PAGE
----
There is some anecdotal evidence, presented by pressure groups, including cases in which healthy children fell ill with these conditions immediately or shortly after the administration of the vaccine.

The UK government commissioned a large survey involving thousands of children to try to find out whether immunised children were at a higher risk of developing autism or Crohn's. They found no link.

Many other research studies have come to the same conclusion.

In 2001, the World Health Organization issued a statement "strongly supporting the use of MMR vaccine on the grounds of its convincing record of safety and efficacy."

However, further research is underway to try to determine why the number of children diagnosed with autism has increased over the past 20 years.

Are there any alternatives to MMR?

Prior to the introduction of MMR in the mid 1980s, a single measles vaccine was widely used in the UK. Single vaccines were also available for mumps and rubella.

However, the government decided in August 1999 to ban the widespread importation of the measles vaccine into the UK.

It is concerned that this vaccine may not be as effective against measles as MMR, and also that gaps between different vaccinations may render children at higher risk of infection.

However, parents have strongly campaigned for the right to be able to choose this vaccine - and some have even taken their children abroad to be vaccinated using the single jab.

The jab is also available in this country if a parent can persuade a doctor to organise importation "for personal use", and administer it even though it is currently unlicensed.

What are the effects of some parents refusing to have their children immunised with MMR?

To prevent outbreaks of measles, a high proportion of the population have to receive immunisation against the disease.

The target in the UK is 95% of each age group, and currently, partly due to fears about MMR, 88% of children are being immunised.

However, in some parts of the country, particularly in the bigger cities, rates have fallen below the 80% mark.

This greatly increases the risk of severe outbreaks of measles, which could mean some children are permanently damaged.

Jo Yarwood, programme manager at Health Promotion England said: "The best evidence shows that MMR is the safest way to protect children against measles, mumps and rubella.

"Separating the MMR vaccine is not good medical practice.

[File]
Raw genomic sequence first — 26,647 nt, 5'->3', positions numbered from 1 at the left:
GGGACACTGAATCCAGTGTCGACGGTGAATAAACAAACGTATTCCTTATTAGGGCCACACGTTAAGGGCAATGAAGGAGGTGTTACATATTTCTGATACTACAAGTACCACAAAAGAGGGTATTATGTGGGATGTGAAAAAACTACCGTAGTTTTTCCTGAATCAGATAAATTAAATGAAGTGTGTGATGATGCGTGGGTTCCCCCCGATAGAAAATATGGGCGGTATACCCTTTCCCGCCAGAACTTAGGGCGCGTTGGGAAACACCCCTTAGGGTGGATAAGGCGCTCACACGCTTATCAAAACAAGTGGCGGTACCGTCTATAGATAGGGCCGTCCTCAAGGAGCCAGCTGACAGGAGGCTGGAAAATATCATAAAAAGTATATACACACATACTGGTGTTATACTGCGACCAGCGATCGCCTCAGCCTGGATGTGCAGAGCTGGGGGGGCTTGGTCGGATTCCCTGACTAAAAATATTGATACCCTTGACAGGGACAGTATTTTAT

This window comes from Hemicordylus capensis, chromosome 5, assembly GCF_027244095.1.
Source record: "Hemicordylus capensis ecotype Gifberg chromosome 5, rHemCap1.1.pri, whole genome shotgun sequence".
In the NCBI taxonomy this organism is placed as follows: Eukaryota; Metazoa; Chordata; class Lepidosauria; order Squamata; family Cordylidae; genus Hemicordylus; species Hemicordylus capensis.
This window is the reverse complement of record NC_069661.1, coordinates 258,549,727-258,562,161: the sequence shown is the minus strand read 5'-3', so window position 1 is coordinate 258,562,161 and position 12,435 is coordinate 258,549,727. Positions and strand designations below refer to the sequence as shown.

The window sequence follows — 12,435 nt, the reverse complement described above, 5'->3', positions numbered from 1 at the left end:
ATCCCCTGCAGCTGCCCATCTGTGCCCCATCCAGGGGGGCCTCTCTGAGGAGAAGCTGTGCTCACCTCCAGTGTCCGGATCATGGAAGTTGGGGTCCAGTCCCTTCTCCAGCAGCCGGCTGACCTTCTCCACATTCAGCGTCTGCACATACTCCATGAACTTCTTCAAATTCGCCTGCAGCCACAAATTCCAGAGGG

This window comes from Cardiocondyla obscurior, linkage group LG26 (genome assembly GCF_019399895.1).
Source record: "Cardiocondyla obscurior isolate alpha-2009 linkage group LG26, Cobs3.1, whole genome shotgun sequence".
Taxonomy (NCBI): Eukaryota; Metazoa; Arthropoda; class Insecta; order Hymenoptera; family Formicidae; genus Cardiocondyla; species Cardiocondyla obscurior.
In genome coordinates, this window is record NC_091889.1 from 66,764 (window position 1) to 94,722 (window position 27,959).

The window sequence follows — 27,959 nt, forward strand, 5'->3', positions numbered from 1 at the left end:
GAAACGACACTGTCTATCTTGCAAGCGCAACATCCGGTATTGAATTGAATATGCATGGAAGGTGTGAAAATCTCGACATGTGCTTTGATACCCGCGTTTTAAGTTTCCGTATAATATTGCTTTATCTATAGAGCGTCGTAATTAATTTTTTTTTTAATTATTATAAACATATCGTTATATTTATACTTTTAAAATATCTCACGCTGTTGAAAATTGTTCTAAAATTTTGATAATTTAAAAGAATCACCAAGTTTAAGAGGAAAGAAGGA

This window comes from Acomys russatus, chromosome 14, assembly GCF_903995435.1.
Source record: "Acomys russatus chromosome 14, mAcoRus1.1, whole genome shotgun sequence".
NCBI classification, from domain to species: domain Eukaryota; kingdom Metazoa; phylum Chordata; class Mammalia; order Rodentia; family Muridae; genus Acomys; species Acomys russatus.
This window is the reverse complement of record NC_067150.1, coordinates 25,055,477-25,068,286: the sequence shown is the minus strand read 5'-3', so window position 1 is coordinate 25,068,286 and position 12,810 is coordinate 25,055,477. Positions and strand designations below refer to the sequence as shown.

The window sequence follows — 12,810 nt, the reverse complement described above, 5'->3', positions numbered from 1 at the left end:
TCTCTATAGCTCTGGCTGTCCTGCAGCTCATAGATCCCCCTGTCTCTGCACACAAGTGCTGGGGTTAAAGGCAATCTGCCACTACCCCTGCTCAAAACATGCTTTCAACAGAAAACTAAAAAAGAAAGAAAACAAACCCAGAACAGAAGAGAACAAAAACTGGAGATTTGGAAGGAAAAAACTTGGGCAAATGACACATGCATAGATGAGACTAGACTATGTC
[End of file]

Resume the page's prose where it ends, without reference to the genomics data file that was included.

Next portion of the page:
"It would mean that large numbers of children are left unnecessarily at risk from three potentially serious diseases.

"In the '70s, the diphtheria, tetanus and whooping cough vaccine was split - coverage collapsed to just 30% for whooping cough and there were three major whooping cough epidemics. Many children died as a result."

Why are single vaccines not available?

At present there are four licences for measles vaccines in the UK and one licence for a mumps vaccine.

However, the companies holding these licences are not marketing or manufacturing single measles or mumps vaccines that meet the specification in these licences.

Therefore all the imported single measles and mumps vaccines are unlicensed in the UK.

The importation of unlicensed medicines (not only vaccines) when a safe and effective licensed alternative (MMR) is available is restricted under the Medicines Act by the Medicines Control Agency.

This restriction applies equally to NHS and private sectors.

But didn't the vaccines used to be given separately - so why can't we just reintroduce this policy?

The three measles, mumps and rubella vaccines have never been split up and given separately in infancy in the UK.

Before the introduction of MMR in 1988, measles vaccine was given to infants from age one.

And until five years ago rubella vaccine was given to girls at age 10 to 13 years.

Separate mumps vaccine has never been routinely given in the UK.




SEE ALSO:
Measles outbreak warning
04 Jan 01  |  Health
Measles: The Irish experience
04 Jan 01  |  Health
Fresh MMR autism link rejected
10 Apr 00  |  Health
Vaccine 'does not cause autism'
03 Apr 00  |  Health
Measles outbreak feared
30 May 00  |  Health